Three Defense Federal Acquisition Regulation Supplements (DFARS) related to the Department of Defense’s (DoD) Cybersecurity Maturity Model Certification (CMMC) are set to become permanent rules shortly, Katie Arrington, the Pentagon’s CISO for acquisition and sustainment, said April 15.

At Amazon Web Services’ (AWS) virtual Public Sector Summit, Arrington said DFARS Provision 252.204.7019, DFARS Clause 252.204.7020, and DFARS Clause 252.204.7021 will all become permanent shortly. The first two relate to DoD assessment requirements, while the latter is tied to CMMC requirements.

All three of the soon-to-be-permanent rules started as interim rules in September 2020 and went into effect on November 30, 2020. Arrington said, “[DoD is] finishing out the adjudication of the comments to go to the final rules.”

The CMMC program aims to enforce cybersecurity standards of varying levels up and down the Defense Industrial Base (DIB) supply chain, and DoD is in the process of baking those certification requirements into all DoD contracts by 2026. The program is still in its pilot stage and is currently under internal review, though Arrington noted the first request for proposal has already closed.

DFARS Provision 252.204.7019 requires contractors to complete a self-assessment and input their summary level score into the DoD’s Supplier Risk Performance System (SPRS). That self-assessment will need to be redone every three years.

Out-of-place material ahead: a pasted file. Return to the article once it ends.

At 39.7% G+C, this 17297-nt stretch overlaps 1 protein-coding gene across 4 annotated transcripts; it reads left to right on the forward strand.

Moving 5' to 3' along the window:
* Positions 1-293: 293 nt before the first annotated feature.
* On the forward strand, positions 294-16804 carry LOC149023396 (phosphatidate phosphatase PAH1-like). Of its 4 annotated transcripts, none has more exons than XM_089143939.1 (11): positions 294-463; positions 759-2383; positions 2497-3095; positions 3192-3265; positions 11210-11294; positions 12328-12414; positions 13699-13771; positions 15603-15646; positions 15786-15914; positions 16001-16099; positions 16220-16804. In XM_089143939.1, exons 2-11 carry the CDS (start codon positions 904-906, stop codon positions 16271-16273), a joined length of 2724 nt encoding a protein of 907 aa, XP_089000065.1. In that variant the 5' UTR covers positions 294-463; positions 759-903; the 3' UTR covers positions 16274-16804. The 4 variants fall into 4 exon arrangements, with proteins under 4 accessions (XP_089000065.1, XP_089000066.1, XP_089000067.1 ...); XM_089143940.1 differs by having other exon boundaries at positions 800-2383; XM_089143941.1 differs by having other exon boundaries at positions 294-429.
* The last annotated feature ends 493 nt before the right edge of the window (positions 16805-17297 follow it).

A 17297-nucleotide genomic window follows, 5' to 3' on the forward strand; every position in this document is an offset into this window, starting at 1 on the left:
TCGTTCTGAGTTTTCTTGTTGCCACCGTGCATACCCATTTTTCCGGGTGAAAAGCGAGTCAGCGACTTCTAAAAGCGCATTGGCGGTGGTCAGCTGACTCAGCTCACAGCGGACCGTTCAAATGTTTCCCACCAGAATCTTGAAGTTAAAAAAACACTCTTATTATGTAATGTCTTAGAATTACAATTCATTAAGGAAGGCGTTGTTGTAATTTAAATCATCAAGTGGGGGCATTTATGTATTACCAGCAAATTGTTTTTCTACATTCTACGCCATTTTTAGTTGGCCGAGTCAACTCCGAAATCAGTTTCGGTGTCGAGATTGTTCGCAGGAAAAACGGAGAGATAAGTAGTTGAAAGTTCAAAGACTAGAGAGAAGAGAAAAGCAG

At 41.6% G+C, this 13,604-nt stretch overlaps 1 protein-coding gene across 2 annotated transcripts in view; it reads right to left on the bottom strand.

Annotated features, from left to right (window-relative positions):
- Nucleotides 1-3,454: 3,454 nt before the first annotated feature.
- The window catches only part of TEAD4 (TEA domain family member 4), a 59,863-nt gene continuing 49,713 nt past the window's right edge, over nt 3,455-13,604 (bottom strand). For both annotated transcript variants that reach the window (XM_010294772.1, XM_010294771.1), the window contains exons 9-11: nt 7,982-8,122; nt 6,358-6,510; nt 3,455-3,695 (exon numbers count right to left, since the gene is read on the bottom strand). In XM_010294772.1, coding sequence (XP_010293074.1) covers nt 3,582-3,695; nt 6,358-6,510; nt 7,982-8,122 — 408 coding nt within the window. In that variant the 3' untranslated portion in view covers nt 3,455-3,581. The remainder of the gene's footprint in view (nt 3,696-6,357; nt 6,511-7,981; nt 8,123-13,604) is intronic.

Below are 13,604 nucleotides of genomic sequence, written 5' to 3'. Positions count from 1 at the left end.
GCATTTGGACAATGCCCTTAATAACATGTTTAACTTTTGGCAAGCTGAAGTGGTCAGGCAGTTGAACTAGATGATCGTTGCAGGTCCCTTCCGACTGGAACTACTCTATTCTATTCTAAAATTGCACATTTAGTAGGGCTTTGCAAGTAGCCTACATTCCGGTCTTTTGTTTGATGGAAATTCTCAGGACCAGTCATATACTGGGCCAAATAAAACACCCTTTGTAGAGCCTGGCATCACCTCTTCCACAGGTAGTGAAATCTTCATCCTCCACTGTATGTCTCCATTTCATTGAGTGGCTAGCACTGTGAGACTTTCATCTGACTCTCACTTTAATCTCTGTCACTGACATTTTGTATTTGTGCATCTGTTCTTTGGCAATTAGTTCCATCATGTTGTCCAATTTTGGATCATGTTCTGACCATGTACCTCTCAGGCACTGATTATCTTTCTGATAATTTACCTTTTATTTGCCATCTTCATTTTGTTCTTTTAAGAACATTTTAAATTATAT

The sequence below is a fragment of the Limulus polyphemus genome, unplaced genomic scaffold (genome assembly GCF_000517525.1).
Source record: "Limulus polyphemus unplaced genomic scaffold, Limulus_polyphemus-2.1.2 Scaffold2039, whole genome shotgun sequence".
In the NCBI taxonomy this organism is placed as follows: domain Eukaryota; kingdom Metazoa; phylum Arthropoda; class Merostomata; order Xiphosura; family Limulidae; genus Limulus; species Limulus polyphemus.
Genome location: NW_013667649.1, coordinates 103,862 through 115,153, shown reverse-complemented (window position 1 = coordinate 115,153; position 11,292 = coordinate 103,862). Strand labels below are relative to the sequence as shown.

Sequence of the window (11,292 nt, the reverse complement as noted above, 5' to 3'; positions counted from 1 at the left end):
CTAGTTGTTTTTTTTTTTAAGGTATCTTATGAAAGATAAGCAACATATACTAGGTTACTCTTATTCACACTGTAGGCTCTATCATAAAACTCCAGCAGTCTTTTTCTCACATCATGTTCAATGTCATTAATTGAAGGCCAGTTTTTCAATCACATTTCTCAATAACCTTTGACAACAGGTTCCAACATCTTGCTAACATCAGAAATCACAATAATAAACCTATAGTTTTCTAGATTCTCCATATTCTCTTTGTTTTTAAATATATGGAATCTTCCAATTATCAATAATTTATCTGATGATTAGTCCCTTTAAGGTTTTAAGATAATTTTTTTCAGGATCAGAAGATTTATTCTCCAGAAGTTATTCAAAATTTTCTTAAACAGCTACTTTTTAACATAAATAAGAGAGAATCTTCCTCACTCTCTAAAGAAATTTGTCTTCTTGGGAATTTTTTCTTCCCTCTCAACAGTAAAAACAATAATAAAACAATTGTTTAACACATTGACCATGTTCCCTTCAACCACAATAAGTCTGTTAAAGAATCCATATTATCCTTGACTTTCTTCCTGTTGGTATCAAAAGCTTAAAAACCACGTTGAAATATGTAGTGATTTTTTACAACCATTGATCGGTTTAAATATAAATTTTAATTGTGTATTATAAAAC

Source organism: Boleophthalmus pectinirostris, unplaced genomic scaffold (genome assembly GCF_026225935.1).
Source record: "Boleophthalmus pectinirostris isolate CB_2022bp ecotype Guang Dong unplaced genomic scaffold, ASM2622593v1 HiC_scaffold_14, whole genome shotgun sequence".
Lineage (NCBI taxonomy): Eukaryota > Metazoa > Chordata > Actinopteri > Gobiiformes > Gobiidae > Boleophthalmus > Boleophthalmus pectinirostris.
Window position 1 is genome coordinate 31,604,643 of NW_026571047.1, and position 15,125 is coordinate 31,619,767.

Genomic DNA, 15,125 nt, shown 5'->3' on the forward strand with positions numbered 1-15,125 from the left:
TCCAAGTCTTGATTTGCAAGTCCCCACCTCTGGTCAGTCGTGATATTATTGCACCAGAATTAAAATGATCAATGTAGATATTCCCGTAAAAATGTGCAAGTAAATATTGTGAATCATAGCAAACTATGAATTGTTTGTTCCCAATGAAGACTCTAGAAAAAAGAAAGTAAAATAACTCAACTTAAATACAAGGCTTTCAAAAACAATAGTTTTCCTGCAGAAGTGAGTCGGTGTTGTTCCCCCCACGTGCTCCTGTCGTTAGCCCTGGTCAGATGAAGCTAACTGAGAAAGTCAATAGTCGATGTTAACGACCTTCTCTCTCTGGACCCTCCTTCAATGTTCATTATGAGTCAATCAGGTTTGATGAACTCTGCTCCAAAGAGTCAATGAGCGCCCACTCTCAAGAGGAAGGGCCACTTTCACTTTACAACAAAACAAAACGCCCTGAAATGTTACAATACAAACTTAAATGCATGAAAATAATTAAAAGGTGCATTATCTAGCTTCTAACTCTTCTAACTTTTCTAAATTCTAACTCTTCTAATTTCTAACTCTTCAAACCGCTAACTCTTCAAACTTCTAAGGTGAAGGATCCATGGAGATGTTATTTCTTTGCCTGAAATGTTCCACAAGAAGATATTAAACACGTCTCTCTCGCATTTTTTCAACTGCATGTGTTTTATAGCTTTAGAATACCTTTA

DFARS Clause 252.204.7020 is a clause that kicks in post contract award. The clause requires all contractors affected by Clause 252.204.7012 – which requires contractors to provide adequate security to any covered defense information that is “processed, stored or transmitted” on the contractor’s network – to allow DoD access to systems, facility, and personnel if DoD decides a medium or high assessment is necessary.

Arrington said these rules are all crucial to the “crawl, walk, run” rollout DoD is shooting for with CMMC implementation.

“The crawl, taking the self-assessments, and recording the walk, having the department come in and say, let’s look at what you’re doing and make sure you’re on the right path, which leads to the run, which is the deeper,” Arrington said.

That “run”, as Arrington called it, is the DFARS Clause 7021, which is the actual implementation of the CMMC in DoD contracts. That final clause requires CMMC to be included in all contracts starting October 1, 2025.

“So, think about that. 300,000 companies need to get CMMC certified in the next five years,” Arrington said. “That’s a pretty heavy lift. When we started this program … we thought carefully about this, and making cybersecurity foundational to acquisition wasn’t something that we just thought, ‘Let’s do it one time.’ It has to be an enduring capability.”

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Lamar Johnson
Lamar Johnson
Lamar Johnson is a MeriTalk Senior Technology Reporter covering the intersection of government and technology.